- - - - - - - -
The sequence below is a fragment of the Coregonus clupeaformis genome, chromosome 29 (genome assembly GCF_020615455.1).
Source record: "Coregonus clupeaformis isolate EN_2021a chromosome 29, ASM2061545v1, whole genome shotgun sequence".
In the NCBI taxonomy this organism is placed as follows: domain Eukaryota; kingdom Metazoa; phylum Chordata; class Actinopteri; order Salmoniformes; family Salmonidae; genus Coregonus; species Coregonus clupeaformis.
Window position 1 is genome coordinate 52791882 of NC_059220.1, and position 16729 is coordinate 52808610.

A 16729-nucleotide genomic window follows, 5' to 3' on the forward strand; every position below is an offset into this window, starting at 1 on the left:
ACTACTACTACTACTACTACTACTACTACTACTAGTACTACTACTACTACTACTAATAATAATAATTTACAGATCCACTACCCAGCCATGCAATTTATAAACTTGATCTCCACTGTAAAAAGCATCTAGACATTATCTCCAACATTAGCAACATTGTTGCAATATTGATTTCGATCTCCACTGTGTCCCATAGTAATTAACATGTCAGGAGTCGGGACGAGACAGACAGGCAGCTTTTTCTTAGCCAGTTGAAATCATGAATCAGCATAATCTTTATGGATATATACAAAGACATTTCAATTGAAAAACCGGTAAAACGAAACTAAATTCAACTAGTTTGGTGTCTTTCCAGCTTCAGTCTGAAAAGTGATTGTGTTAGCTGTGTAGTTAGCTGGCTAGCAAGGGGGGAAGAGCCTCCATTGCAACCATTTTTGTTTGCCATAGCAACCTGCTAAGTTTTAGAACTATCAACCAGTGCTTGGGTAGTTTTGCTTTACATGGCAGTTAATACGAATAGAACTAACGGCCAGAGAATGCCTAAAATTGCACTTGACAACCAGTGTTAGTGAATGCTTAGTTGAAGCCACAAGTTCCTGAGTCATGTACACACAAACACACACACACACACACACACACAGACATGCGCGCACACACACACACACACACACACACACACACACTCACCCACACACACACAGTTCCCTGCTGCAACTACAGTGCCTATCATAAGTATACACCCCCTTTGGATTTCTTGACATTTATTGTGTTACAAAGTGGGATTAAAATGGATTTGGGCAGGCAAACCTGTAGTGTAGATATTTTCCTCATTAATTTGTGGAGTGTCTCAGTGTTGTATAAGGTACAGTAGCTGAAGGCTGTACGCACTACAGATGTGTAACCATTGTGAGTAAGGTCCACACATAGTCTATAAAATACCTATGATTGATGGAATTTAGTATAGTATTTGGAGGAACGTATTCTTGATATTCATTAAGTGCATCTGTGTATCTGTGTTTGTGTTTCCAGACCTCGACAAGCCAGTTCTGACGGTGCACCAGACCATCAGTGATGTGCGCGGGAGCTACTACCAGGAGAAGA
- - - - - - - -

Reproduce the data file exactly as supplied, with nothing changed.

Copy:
The sequence below is a fragment of the Coregonus clupeaformis genome, chromosome 29 (genome assembly GCF_020615455.1).
Source record: "Coregonus clupeaformis isolate EN_2021a chromosome 29, ASM2061545v1, whole genome shotgun sequence".
In the NCBI taxonomy this organism is placed as follows: domain Eukaryota; kingdom Metazoa; phylum Chordata; class Actinopteri; order Salmoniformes; family Salmonidae; genus Coregonus; species Coregonus clupeaformis.
Window position 1 is genome coordinate 52791882 of NC_059220.1, and position 16729 is coordinate 52808610.

A 16729-nucleotide genomic window follows, 5' to 3' on the forward strand; every position below is an offset into this window, starting at 1 on the left:
ACTACTACTACTACTACTACTACTACTACTACTAGTACTACTACTACTACTACTAATAATAATAATTTACAGATCCACTACCCAGCCATGCAATTTATAAACTTGATCTCCACTGTAAAAAGCATCTAGACATTATCTCCAACATTAGCAACATTGTTGCAATATTGATTTCGATCTCCACTGTGTCCCATAGTAATTAACATGTCAGGAGTCGGGACGAGACAGACAGGCAGCTTTTTCTTAGCCAGTTGAAATCATGAATCAGCATAATCTTTATGGATATATACAAAGACATTTCAATTGAAAAACCGGTAAAACGAAACTAAATTCAACTAGTTTGGTGTCTTTCCAGCTTCAGTCTGAAAAGTGATTGTGTTAGCTGTGTAGTTAGCTGGCTAGCAAGGGGGGAAGAGCCTCCATTGCAACCATTTTTGTTTGCCATAGCAACCTGCTAAGTTTTAGAACTATCAACCAGTGCTTGGGTAGTTTTGCTTTACATGGCAGTTAATACGAATAGAACTAACGGCCAGAGAATGCCTAAAATTGCACTTGACAACCAGTGTTAGTGAATGCTTAGTTGAAGCCACAAGTTCCTGAGTCATGTACACACAAACACACACACACACACACACACACAGACATGCGCGCACACACACACACACACACACACACACACACACTCACCCACACACACACAGTTCCCTGCTGCAACTACAGTGCCTATCATAAGTATACACCCCCTTTGGATTTCTTGACATTTATTGTGTTACAAAGTGGGATTAAAATGGATTTGGGCAGGCAAACCTGTAGTGTAGATATTTTCCTCATTAATTTGTGGAGTGTCTCAGTGTTGTATAAGGTACAGTAGCTGAAGGCTGTACGCACTACAGATGTGTAACCATTGTGAGTAAGGTCCACACATAGTCTATAAAATACCTATGATTGATGGAATTTAGTATAGTATTTGGAGGAACGTATTCTTGATATTCATTAAGTGCATCTGTGTATCTGTGTTTGTGTTTCCAGACCTCGACAAGCCAGTTCTGACGGTGCACCAGACCATCAGTGATGTGCGCGGGAGCTACTACCAGGAGAAGA